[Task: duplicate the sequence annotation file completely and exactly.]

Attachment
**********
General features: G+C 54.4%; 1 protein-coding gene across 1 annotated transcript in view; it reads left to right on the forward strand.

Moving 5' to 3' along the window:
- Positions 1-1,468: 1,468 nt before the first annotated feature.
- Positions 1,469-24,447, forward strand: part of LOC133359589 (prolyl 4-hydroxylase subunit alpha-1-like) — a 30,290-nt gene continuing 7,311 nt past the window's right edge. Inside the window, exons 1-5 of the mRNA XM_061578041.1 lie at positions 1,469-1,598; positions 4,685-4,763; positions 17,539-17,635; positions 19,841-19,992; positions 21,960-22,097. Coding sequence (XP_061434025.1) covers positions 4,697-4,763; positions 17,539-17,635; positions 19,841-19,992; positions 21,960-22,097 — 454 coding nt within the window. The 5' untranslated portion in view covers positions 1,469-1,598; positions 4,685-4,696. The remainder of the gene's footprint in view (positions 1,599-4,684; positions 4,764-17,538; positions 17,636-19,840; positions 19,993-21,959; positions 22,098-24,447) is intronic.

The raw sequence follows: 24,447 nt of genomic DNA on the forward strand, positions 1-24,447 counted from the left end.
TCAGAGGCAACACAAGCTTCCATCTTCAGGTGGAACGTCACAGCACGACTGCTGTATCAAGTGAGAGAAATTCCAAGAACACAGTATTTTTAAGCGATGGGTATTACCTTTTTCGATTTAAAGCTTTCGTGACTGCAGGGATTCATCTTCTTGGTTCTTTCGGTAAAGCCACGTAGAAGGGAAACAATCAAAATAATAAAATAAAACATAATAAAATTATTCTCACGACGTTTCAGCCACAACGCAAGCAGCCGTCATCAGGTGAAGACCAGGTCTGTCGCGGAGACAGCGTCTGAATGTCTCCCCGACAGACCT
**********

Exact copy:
General features: G+C 54.4%; 1 protein-coding gene across 1 annotated transcript in view; it reads left to right on the forward strand.

Moving 5' to 3' along the window:
- Positions 1-1,468: 1,468 nt before the first annotated feature.
- Positions 1,469-24,447, forward strand: part of LOC133359589 (prolyl 4-hydroxylase subunit alpha-1-like) — a 30,290-nt gene continuing 7,311 nt past the window's right edge. Inside the window, exons 1-5 of the mRNA XM_061578041.1 lie at positions 1,469-1,598; positions 4,685-4,763; positions 17,539-17,635; positions 19,841-19,992; positions 21,960-22,097. Coding sequence (XP_061434025.1) covers positions 4,697-4,763; positions 17,539-17,635; positions 19,841-19,992; positions 21,960-22,097 — 454 coding nt within the window. The 5' untranslated portion in view covers positions 1,469-1,598; positions 4,685-4,696. The remainder of the gene's footprint in view (positions 1,599-4,684; positions 4,764-17,538; positions 17,636-19,840; positions 19,993-21,959; positions 22,098-24,447) is intronic.

The raw sequence follows: 24,447 nt of genomic DNA on the forward strand, positions 1-24,447 counted from the left end.
TCAGAGGCAACACAAGCTTCCATCTTCAGGTGGAACGTCACAGCACGACTGCTGTATCAAGTGAGAGAAATTCCAAGAACACAGTATTTTTAAGCGATGGGTATTACCTTTTTCGATTTAAAGCTTTCGTGACTGCAGGGATTCATCTTCTTGGTTCTTTCGGTAAAGCCACGTAGAAGGGAAACAATCAAAATAATAAAATAAAACATAATAAAATTATTCTCACGACGTTTCAGCCACAACGCAAGCAGCCGTCATCAGGTGAAGACCAGGTCTGTCGCGGAGACAGCGTCTGAATGTCTCCCCGACAGACCT